(score 434.2567 & scale 0.2813964).
Hessian positive definite, eigenvalue range [8.433327,249.2893].
Model rank =  20 / 20 

Basis dimension (k) checking results. Low p-value (k-index<1) may
indicate that k is too low, especially if edf is close to k'.

       k'  edf k-index p-value
s(x) 19.0 17.7     1.1    0.98

Returning to our model of the ONZE data, let’s use appraise again:

appraise(onze_fit_rate)

This looks basically fine. But we can see heavier tails that we would usually want at either end of the QQ plot and the histogram. This is quite common in vocalic data. One way to handle this is to assume that the residuals follow a t distribution instead (these have fatter tails than normal distributions). We can do this with the family argument to bam. If we do this, the plots look a bit better:

onze_fit_rate <- bam(
  formula = F1_lob2 ~ gender + 
    s(yob, by = gender, k = 10, bs = "tp") +
    s(speech_rate, k = 10, bs = "tp"),
  data = mean_onze_full,
  family = scat(link="identity")
)

appraise(onze_fit_rate)

We will see a case below where a t-distribution functions better than a standard normal distribution with formant data. It is worth checking this case-by-case though.

6.2.5 Plotting

Plotting smooths can be done in at least three ways:

  1. Using a prediction function to generate predictions from the model and then plot them yourself. The advantage is high flexibility in your plots.
  2. Use the plot_smooth() and related functions from itsadug.
  3. Use the GAM plotting functions from gratia.

Let’s look at the plot_smooth() function. This has been used in a lot of projects at NZILBB.

plot_smooth(
  x = # the model,
  view = # the name of the variable you want to plot.
  cond = # a named list containing the values of other terms in the model. 
  # if not given you will get mean values.
  plot_all = # The name of any factors which for which you want all levels to be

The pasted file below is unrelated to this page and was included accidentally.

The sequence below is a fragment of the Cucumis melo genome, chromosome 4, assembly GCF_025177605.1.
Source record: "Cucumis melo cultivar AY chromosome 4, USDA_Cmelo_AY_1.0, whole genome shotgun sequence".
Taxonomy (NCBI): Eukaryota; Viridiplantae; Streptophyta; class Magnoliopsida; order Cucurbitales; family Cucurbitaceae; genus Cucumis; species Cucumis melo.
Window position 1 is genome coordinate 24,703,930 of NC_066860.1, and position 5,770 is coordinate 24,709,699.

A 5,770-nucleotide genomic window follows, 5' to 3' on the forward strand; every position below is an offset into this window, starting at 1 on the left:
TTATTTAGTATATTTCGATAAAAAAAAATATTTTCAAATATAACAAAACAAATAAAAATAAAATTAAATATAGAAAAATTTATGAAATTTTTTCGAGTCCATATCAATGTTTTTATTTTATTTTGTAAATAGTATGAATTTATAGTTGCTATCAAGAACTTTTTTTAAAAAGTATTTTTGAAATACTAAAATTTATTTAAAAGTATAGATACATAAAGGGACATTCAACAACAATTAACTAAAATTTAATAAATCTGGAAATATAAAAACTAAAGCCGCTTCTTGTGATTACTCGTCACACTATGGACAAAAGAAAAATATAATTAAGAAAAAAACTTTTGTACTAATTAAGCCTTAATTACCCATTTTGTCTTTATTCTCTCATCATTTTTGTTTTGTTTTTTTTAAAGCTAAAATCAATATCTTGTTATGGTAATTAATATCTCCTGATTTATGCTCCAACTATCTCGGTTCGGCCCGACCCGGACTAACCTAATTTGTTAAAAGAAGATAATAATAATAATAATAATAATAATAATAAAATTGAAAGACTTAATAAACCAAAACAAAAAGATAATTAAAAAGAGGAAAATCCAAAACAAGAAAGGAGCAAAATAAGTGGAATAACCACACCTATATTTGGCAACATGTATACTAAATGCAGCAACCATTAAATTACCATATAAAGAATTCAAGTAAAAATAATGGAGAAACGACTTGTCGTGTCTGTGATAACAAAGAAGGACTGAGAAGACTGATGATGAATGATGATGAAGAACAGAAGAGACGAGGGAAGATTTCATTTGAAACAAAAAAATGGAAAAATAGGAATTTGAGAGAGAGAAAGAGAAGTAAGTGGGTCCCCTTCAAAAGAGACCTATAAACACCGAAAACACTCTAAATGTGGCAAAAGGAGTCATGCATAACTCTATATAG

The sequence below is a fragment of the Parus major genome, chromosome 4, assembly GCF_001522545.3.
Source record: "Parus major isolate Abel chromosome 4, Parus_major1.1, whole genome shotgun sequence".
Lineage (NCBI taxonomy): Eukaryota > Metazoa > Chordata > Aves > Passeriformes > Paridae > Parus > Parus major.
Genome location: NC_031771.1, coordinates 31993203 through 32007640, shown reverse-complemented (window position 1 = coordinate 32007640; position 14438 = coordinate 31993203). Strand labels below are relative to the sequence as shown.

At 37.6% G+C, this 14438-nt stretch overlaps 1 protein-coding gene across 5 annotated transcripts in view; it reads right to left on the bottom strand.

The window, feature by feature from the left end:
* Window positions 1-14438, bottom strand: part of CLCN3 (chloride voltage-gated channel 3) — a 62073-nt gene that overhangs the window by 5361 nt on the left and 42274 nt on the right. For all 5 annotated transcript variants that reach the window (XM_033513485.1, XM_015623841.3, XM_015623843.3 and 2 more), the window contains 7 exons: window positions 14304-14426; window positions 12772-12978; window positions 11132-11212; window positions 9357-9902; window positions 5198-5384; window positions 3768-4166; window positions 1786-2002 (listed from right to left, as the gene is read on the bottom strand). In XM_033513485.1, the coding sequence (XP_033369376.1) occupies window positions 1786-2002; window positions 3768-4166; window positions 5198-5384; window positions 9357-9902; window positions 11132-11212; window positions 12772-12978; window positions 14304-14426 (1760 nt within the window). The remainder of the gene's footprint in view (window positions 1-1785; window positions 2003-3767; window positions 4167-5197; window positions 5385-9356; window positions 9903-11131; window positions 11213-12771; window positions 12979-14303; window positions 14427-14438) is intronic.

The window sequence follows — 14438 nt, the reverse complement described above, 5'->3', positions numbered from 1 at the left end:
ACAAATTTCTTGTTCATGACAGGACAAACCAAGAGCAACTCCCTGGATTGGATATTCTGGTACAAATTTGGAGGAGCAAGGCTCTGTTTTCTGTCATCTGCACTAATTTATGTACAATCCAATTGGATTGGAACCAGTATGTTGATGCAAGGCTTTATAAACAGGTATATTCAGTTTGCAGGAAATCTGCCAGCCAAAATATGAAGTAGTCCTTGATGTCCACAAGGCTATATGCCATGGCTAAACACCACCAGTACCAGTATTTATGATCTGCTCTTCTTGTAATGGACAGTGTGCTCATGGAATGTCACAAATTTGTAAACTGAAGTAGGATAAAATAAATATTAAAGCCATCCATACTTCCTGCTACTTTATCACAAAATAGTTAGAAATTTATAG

# plotted
  rug = # display a 'rug' at the bottom of the plot to indicate where there are
  # actual observations.
)

Now, using these to plot the ONZE model, we get:

plot_smooth(
  x = onze_fit_rate,
  view = "yob",
  plot_all = "gender",
  rug = TRUE
)
Summary:
    * gender : factor; set to the value(s): F, M. 
    * yob : numeric predictor; with 30 values ranging from 1864.000000 to 1982.000000. 
    * speech_rate : numeric predictor; set to the value(s): 4.86001666666667. 
    * NOTE : No random effects in the model to cancel.
 

Note that the values given for other predictors are given in console output.

Now change the view and cond arguments and see what happens.

The draw() function from gratia is very useful for plotting the ‘partial effects’ of each smooth term. Let’s look at an example and then consider what this means in more detail.

draw(onze_fit_rate)

The difference between ‘summed effects’, which you get in plot_smooth(), and the ‘partial effects’ produced by draw(), is that summer effects include intercept terms and values for other predictors. We’ve seen above that plot_smooth() produces an output message which states what the level of the other predictors has been set to. The draw() function, and the mgcv function plot.gam(), instead show the effect of the smooth terms individually. These will be centred around \(0\).

6.2.6 Interactions

Often we are interested in how two predictors interact to generate a response. We have already seen one version of this: continuous by factor interactions created using the by argument to s(). We determined the change over time in ONZE independently for male and female speakers.

There are also methods for including continuous by continuous interactions in GAMMs. The two main functions to consider are ti() and te().

The ti() function produces a ‘tensor product interaction’. With the example data from ONZE we have been using there are only two predictors which can be naturally treated as continuous: year of birth and speech rate. In order to interact these predictors, we could add a ti() term. This is done by the following code block. For the purposes of this example we remove gender from the model, but we will add it in again in a moment. The use of k=5 just makes the default behaviour for this kind of smooth explicit.

onze_fit_int <- bam(
  formula = F1_lob2 ~ 
    s(yob, k = 10, bs = "tp") +
    s(speech_rate, k = 10, bs = "tp") +
    ti(yob, speech_rate, k=5, bs = "tp"),
  data = mean_onze_full,
  family = scat(link="identity")
)

draw(onze_fit_int)

We now get a heat map, which represents the interaction. In order to read the heat map, find the values of the predictors on the \(x\) and \(y\) axis and then use the colour guide to determine what to add to the partial effects of the predictors. For instance, if we look in the bottom left of the heatmap we see a patch of blue. This indicates that early speakers who are slow tend to have lower F1 values for dress. This is to say, they start from a higher position in the vowel space (although still low relative to contemporary New Zealand English speakers). The heatmap helpfully greys out areas in which there are no datapoints.